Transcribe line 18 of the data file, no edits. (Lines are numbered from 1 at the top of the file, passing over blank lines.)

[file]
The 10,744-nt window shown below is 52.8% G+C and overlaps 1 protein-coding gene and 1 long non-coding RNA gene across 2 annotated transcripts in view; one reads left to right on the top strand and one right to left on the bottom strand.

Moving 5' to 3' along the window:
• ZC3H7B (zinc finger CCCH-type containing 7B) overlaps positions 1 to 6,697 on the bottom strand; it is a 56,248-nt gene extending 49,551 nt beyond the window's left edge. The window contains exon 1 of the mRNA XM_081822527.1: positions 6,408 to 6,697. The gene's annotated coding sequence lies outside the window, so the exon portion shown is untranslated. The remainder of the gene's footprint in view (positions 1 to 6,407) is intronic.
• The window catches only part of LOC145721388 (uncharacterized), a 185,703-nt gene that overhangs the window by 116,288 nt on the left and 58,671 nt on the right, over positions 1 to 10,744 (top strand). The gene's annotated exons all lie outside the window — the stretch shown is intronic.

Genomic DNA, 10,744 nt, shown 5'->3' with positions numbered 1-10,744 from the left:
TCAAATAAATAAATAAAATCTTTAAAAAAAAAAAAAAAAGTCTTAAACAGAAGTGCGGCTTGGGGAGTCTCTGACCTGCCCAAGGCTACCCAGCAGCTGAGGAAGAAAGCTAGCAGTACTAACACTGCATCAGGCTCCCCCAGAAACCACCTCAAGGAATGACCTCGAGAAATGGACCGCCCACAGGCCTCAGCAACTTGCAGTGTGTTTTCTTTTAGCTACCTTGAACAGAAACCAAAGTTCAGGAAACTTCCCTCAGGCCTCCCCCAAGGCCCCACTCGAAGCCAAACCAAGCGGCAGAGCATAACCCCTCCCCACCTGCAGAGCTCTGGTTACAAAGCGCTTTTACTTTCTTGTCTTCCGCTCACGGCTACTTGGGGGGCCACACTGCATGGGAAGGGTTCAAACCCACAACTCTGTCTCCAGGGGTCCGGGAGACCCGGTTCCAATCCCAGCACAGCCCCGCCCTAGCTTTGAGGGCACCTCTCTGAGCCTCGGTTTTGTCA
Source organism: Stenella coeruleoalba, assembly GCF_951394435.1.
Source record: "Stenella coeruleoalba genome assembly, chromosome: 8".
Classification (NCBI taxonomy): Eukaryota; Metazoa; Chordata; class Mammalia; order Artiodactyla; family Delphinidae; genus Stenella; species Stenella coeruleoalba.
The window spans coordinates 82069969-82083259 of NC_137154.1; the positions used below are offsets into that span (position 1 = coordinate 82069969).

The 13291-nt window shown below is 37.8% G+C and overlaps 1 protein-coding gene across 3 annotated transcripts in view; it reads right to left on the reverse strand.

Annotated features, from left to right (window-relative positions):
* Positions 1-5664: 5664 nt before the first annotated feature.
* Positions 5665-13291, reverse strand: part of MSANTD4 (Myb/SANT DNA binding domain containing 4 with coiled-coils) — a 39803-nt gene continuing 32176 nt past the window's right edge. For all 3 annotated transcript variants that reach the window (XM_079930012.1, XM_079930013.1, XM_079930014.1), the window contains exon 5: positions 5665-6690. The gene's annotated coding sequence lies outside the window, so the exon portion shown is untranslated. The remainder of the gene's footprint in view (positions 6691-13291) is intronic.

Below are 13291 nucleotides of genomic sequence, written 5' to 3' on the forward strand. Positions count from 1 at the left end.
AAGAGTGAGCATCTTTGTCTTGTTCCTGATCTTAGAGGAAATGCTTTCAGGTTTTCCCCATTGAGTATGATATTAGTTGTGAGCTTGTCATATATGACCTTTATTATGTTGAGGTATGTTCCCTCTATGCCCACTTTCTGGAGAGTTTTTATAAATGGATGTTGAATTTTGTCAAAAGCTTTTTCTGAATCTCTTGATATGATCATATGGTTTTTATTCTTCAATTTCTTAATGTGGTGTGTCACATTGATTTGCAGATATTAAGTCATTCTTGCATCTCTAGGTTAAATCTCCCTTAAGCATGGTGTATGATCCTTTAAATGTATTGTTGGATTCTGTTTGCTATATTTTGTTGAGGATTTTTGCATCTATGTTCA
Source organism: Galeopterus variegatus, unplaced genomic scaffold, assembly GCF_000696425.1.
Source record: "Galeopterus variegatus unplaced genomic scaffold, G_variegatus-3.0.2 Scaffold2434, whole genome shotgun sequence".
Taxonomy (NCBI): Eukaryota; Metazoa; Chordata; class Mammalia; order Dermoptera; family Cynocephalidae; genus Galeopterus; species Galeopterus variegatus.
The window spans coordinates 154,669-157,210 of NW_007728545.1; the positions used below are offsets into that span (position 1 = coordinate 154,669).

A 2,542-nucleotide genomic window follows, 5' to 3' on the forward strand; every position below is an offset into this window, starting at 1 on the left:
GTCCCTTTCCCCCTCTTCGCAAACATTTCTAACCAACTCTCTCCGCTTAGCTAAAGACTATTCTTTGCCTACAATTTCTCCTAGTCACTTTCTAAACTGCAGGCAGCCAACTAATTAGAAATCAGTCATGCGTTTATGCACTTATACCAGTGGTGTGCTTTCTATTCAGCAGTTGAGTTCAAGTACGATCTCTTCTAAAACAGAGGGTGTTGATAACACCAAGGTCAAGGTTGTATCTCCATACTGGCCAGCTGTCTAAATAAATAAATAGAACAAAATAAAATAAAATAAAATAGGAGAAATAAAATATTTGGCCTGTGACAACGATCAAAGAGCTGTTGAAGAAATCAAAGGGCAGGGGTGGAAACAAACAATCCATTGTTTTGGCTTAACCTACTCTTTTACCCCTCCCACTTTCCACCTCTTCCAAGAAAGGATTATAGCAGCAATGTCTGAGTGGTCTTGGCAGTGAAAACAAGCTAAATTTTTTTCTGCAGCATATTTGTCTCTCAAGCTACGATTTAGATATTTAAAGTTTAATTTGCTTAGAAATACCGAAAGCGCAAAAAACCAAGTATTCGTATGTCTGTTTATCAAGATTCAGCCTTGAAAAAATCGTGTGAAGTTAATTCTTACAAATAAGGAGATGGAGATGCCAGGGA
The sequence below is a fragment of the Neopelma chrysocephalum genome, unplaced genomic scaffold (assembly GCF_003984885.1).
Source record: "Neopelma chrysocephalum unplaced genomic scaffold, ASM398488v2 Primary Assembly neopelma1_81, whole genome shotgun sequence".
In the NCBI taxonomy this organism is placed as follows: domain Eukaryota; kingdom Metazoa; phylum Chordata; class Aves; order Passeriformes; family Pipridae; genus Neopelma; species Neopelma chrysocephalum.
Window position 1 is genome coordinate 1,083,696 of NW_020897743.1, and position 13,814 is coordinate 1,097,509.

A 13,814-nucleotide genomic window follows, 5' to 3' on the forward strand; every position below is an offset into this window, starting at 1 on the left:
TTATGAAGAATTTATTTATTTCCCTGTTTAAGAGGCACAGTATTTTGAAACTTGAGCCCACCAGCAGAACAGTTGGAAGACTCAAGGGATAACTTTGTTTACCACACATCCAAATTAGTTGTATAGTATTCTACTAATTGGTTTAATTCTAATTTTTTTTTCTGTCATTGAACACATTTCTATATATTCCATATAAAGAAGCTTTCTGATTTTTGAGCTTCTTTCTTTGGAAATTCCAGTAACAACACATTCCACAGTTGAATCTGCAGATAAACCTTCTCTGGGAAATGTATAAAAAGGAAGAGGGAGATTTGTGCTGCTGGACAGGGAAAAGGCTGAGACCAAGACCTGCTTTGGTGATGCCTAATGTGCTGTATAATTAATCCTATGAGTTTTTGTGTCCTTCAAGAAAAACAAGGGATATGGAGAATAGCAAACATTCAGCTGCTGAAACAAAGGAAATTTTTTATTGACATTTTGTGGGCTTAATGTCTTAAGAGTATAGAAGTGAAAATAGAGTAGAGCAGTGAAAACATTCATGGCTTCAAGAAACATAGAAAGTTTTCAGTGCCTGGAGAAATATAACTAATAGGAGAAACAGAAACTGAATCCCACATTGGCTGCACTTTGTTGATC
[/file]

Source record: "Galeopterus variegatus unplaced genomic scaffold, G_variegatus-3.0.2 Scaffold2434, whole genome shotgun sequence".